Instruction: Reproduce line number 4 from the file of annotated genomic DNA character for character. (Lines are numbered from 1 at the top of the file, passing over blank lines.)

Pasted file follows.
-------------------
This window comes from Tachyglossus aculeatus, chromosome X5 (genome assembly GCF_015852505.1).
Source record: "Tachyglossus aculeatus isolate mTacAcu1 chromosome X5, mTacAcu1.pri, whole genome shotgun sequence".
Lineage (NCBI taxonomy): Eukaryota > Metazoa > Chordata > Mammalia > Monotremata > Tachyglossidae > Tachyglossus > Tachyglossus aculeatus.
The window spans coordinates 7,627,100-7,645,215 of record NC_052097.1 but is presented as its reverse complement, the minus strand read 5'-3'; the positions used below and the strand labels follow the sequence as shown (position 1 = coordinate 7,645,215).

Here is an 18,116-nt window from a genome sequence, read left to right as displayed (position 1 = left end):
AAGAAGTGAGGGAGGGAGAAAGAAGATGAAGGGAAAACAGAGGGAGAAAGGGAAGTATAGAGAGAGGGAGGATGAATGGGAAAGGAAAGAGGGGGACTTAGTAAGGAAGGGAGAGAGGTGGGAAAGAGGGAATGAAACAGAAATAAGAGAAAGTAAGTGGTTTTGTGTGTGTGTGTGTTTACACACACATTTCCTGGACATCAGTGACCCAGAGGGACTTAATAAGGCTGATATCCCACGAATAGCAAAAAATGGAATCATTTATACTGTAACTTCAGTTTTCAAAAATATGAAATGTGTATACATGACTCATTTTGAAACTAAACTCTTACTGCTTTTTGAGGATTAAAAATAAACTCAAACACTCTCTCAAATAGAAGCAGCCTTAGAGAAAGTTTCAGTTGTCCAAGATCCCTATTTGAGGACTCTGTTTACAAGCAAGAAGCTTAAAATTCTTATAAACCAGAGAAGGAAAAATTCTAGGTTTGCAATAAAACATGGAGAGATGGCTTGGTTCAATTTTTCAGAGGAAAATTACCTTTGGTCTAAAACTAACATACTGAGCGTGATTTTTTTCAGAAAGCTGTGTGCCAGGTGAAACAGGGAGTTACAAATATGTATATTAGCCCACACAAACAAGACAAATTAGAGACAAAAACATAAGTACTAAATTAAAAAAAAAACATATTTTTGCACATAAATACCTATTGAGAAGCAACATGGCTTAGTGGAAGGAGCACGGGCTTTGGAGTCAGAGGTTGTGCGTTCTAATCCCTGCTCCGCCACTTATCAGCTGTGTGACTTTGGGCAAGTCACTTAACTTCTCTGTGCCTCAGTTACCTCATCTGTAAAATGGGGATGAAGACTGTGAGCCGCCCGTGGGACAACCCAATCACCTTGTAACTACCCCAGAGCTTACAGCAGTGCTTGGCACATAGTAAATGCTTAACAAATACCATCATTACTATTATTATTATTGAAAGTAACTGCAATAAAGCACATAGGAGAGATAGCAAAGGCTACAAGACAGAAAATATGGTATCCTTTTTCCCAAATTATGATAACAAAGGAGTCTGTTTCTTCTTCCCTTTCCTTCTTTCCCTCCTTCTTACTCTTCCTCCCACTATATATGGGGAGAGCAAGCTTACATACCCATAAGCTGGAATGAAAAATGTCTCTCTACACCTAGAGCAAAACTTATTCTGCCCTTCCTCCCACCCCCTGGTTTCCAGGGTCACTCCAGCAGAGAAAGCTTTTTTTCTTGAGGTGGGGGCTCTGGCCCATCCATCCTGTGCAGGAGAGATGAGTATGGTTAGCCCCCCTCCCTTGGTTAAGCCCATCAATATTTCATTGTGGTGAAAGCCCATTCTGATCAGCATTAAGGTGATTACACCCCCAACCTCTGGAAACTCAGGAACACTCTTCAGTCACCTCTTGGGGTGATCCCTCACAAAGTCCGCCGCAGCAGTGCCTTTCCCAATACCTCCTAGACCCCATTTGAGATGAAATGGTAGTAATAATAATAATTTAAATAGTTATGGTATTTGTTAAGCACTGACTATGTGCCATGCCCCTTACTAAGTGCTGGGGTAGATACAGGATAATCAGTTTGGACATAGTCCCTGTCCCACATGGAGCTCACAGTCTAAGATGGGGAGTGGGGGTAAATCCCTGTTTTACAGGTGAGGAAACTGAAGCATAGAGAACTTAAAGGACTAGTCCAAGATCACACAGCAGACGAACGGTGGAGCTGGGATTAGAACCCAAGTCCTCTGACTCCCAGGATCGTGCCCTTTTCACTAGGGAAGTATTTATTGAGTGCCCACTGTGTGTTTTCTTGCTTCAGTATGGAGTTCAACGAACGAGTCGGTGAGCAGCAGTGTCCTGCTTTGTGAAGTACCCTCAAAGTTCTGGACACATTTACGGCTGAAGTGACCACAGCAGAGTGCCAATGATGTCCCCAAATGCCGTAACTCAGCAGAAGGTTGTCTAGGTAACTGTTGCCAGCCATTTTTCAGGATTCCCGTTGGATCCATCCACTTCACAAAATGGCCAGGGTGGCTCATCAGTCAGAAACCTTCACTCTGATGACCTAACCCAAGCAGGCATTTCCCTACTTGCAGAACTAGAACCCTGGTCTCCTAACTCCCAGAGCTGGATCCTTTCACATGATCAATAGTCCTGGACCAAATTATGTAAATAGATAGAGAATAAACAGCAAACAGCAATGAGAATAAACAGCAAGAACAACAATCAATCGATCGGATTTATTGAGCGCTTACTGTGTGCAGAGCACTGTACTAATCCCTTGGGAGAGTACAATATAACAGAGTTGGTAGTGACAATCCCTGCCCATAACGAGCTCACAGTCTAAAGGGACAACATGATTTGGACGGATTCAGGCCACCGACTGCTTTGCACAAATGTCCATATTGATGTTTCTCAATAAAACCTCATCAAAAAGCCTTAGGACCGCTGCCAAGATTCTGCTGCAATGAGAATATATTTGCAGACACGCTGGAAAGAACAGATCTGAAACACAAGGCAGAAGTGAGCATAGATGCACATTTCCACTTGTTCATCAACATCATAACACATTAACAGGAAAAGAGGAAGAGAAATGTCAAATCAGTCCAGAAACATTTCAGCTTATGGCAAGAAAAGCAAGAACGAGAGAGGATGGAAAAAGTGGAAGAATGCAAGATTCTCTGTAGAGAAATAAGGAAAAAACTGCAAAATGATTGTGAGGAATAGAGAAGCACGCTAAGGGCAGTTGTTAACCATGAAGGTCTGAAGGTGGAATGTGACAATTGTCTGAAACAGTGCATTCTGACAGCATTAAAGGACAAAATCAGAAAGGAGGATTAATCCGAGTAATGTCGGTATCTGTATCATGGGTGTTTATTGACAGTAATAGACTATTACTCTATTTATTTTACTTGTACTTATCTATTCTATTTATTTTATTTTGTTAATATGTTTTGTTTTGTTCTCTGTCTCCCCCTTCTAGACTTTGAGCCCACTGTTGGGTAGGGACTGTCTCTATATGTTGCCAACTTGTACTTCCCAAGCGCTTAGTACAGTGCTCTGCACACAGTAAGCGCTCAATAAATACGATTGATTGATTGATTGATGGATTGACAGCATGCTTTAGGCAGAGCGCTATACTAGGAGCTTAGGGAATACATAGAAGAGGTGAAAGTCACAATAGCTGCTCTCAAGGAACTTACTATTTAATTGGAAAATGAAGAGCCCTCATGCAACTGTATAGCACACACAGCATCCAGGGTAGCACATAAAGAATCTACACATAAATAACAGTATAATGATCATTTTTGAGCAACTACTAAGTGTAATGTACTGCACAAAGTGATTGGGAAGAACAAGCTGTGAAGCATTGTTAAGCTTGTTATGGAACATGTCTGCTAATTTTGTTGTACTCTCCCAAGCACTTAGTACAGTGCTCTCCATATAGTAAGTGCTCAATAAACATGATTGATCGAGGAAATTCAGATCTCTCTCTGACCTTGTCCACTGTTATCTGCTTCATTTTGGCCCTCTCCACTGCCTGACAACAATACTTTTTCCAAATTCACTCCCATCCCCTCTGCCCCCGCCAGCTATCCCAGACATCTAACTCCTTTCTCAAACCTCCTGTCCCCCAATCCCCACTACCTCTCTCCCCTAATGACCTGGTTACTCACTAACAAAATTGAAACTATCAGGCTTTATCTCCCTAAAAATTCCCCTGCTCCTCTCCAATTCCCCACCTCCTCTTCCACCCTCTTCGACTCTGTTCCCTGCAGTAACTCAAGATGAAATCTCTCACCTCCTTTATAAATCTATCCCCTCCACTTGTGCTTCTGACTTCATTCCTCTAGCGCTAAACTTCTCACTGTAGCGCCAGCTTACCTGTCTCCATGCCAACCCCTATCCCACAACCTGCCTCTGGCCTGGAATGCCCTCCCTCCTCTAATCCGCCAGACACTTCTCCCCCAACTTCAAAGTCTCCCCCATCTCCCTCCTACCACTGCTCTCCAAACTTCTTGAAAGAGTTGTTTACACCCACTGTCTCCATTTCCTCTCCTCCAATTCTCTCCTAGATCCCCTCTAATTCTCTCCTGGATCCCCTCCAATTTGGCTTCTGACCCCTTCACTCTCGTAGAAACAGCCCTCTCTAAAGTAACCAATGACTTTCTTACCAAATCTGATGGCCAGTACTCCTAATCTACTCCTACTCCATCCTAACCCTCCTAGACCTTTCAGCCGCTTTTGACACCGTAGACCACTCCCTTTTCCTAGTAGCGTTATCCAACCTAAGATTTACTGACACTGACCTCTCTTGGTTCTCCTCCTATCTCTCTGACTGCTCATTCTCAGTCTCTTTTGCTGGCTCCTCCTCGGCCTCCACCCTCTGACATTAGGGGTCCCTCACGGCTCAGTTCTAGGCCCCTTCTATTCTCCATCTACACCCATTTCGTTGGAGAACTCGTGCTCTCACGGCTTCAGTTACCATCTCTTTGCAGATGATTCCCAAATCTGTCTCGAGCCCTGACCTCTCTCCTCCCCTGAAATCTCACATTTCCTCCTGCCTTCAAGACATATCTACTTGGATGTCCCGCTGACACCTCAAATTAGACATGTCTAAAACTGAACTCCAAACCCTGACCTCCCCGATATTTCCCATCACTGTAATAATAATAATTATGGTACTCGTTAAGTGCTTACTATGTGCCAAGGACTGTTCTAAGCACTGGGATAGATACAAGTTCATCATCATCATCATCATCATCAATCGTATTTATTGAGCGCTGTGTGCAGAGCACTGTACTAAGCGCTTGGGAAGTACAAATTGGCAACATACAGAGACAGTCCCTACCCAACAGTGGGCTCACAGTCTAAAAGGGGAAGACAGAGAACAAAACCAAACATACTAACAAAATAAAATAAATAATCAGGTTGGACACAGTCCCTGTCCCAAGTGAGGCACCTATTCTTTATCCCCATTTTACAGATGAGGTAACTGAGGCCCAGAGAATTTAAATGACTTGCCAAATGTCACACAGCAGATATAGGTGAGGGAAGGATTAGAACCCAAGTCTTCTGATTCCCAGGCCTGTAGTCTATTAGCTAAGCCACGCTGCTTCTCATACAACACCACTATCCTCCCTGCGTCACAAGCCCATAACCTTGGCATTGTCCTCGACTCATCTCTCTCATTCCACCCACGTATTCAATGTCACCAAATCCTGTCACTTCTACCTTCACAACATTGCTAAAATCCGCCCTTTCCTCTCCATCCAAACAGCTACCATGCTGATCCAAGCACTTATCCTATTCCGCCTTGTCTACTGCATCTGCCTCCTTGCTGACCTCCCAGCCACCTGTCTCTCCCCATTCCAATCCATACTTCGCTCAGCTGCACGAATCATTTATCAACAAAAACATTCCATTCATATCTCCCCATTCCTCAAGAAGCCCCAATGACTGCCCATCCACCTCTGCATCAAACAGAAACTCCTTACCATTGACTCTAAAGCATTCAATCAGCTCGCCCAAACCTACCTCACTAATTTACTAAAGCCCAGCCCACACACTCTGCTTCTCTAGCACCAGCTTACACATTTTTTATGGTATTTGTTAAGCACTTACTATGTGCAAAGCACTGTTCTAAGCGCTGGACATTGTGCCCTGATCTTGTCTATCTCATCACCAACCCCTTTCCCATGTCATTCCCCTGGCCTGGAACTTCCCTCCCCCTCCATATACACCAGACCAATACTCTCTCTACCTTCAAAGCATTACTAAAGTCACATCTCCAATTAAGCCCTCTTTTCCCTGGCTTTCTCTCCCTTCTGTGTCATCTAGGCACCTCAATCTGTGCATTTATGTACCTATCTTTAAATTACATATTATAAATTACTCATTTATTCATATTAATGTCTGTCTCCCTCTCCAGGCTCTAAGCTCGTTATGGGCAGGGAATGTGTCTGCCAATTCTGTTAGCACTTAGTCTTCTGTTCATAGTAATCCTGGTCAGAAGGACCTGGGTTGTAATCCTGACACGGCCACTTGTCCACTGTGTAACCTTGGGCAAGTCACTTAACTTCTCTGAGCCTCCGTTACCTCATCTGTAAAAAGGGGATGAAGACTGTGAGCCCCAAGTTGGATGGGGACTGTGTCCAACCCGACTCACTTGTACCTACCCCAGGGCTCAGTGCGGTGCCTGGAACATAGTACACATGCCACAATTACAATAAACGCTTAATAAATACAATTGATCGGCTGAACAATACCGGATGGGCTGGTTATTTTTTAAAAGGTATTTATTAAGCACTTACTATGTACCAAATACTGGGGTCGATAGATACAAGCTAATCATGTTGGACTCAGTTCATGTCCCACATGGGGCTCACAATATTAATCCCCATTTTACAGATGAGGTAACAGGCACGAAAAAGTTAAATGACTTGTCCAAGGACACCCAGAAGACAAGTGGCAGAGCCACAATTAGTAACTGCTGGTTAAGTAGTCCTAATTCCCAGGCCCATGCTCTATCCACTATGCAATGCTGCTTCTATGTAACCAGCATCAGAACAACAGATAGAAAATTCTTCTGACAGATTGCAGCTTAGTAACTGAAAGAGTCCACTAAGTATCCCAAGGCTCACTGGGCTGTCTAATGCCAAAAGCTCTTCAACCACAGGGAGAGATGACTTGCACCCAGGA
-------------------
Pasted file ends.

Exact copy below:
The window spans coordinates 7,627,100-7,645,215 of record NC_052097.1 but is presented as its reverse complement, the minus strand read 5'-3'; the positions used below and the strand labels follow the sequence as shown (position 1 = coordinate 7,645,215).